That was a scary, horrifying moment last night watching Max Pacioretty lying prostrate after apparently nearly being decapitated by the stanchion between the benches at the Bell Centre. After several slow-motion shockfests I just watched the replay at full speed (finally) where I think a better perspective can be gained. I saw it thusly: Chara pushed Pacioretty's head and face into the post at full speed then skated away from the play as if nothing was wrong. Had he not meant to do that to him he almost definitely would have stopped after the collision and looked horrified at what had happened. He pretended not to notice anything had happened at all which makes me believe he knew exactly what he had done. Or he truly didn't notice in which case he is too dangerously stupid to be allowed to continue to play NHL hockey. In either case, this seems like the right time to make a stand - but the NHL is not exactly known for that. He'll probably get 2 games. My thinking is either it was an accident and he should get no suspension or he meant to do it and he should miss the rest of the season at minimum. A small, token suspension says "We can't decide what happened and don't know how to fix it if there is a problem... so in the meantime look at these shiny car keys!"
Max Pacioretty - like virtually every other member of the team he plays on - is a cheap-shot artist and a diving faker. (Apologies to my Hab fan friends and relatives, but you won't get an argument out of the fans of any of the other 28 teams in the NHL besides the Leafs and you guys). I vividly recall a game earlier in the year when Pacioretty scored a game-winning goal against the Bruins, raised his arms to celebrate and then immediately lowered them again to viciously hammer with both fists an unsuspecting Zdeno Chara who was skating away from the play and certainly not threatening to come anywhere near Pacioretty. Then he immediately went back to celebrating the goal as if that hadn't just happened. I remember the play because I was disgusted by it. I am pretty sure I posted about it on Facebook at the time. It sickened me. Fast-forward to last night's game. Habs with a 2-0 lead, Pacioretty going into the B's corner with the puck, Boychuk in pursuit. Pacioretty suddenly lifts his left leg - the leg farthest from Boychuk's stick - high up into the air and throws himself to the ice. The ref bites and calls a tripping penalty on Boychuk. (I've seen the replay several times - it was a better dive than Alexandre Despatie has ever executed in competition.) Of course the Habs scored on the PP.
Now I am not for a moment suggesting that what Chara did - if he meant to do it - should ever be condoned, applauded or even shrugged off. It was potentially lethal - unless, of course, Pacioretty is faking this as well. If he returns again before April it will stink a fair bit. What I am saying is that in professional sports if you continually, ruthlessly and generally without provocation make it your business to get under the other team's skin - and particularly if you do it in such a gutless way as diving and faking - then it is very likely indeed that at some point you will have to pay the piper. This was, apparently, that point.
Here, in case anyone is interested, is my yardstick.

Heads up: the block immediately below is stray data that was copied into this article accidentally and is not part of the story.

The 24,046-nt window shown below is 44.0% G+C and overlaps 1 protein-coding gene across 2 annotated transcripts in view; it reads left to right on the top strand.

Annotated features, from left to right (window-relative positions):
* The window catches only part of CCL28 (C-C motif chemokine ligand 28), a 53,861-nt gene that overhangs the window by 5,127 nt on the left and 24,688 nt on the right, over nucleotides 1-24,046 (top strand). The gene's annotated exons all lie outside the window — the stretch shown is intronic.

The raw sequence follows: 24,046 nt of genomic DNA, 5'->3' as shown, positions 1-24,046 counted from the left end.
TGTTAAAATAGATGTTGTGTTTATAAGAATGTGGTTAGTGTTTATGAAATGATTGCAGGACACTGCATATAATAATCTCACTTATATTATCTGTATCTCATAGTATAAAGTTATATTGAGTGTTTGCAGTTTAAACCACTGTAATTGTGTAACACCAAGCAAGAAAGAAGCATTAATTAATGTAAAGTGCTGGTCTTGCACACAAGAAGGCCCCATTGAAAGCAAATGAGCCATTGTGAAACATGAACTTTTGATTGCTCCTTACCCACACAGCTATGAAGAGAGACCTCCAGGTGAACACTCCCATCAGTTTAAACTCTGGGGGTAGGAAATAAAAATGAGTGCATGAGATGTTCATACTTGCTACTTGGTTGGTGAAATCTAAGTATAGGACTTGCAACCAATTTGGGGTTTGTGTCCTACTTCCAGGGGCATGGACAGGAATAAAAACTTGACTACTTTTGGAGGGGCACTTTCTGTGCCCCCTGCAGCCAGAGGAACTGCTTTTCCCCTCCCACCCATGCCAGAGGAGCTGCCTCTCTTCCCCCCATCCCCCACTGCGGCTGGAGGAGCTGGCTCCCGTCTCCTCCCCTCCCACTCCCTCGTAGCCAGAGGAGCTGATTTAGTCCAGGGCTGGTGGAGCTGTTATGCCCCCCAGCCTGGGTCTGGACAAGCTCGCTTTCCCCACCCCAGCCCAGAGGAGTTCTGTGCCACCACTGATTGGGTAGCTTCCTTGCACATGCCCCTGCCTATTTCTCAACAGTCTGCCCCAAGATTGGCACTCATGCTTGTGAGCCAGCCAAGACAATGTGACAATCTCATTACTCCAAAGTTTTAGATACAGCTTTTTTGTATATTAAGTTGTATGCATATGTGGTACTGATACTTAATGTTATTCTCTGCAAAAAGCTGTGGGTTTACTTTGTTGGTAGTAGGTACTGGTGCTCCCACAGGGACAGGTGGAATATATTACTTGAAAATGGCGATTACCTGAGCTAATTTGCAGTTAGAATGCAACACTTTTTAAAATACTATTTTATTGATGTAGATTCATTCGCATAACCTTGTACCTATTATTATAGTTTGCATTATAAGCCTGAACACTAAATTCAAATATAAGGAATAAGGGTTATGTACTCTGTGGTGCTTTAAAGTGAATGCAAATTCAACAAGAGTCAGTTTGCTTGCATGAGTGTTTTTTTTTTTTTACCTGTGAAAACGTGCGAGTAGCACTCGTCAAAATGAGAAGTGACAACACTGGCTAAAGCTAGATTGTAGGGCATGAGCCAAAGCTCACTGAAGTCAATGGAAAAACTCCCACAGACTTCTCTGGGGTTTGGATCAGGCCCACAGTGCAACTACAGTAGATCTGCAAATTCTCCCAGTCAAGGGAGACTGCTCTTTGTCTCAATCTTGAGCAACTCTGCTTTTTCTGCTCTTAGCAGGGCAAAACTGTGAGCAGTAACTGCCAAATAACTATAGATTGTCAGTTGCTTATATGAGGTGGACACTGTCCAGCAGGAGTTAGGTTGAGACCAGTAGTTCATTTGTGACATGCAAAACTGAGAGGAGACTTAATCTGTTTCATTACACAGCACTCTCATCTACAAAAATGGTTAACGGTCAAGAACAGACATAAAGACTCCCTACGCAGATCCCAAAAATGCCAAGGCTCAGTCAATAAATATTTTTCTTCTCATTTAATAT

Marty McSorley had his waning career come to a sudden and ignominious end over just such a situation. Donald Brashear - who I wouldn't cross the street to spit on - was the real architect of his own demise in the famous game that McSorley will never be able to live down. First Brashear ran the goalie. The next time McSorley was on against Brashear Marty challenged him to a fight which Brashear appeared to have accepted, even lowering his hands to drop his gloves. When McSorley dropped his gloves, Brashear laughed at him and skated away, leaving McSorley standing alone, gloveless and embarrassed. Marty got a penalty for unsportsmanlike conduct or some such thing for overtly attempting to be involved in a fight. While he was in the box, Brashear again ran the goalie - also again with no call for whatever reason - and followed that up by gliding past the penalty box and mocking McSorley. When Marty got out, inexplicably Brashear's coach had him on the ice as well. McSorley challenged him again (which is "the code" for guys who are only on the team to fight, which was often McSorley's role but always Brashear's) and again Brashear laughed and skated away. An enraged McSorley followed Brashear and tried to whack him in the shoulder with his stick. Unfortunately, it bounced up off of Brashear's shoulder and caught him on the tip of the helmet - a glancing blow which caused a cement-head like Brashear no real damage. But Brashear still didn't turn to fight. No, he decided it would be clever to throw his arms up in the air, tossing his stick and gloves away, looking for all the world like he had been shot storming the beaches at Normandy. He flung his head back dramatically, kicked up his feet and hit the ice, prone. The problem is his helmet fit him as well as all NHL helmets fit - which is to say, not at all. It failed to protect him when the back of his head hit the ice and it is precisely at that moment he suffered a mild concussion. However, McSorley was pilloried for having "caused" the concussion and never played again. I'm still waiting for Brashear to have his comeuppance.
The very same comeuppance which I believe visited one Max Pacioretty last night.
Should Chara have done it (if indeed he did)? No. Am I disgusted by the play? Yes. Was it unexpected? Not on your life. And therein lies the true rub when we speak of attempting to rid the NHL of the dangerous head shots that are an epidemic right now: the law of the jungle still applies.
Even in the boardrooms, unfortunately.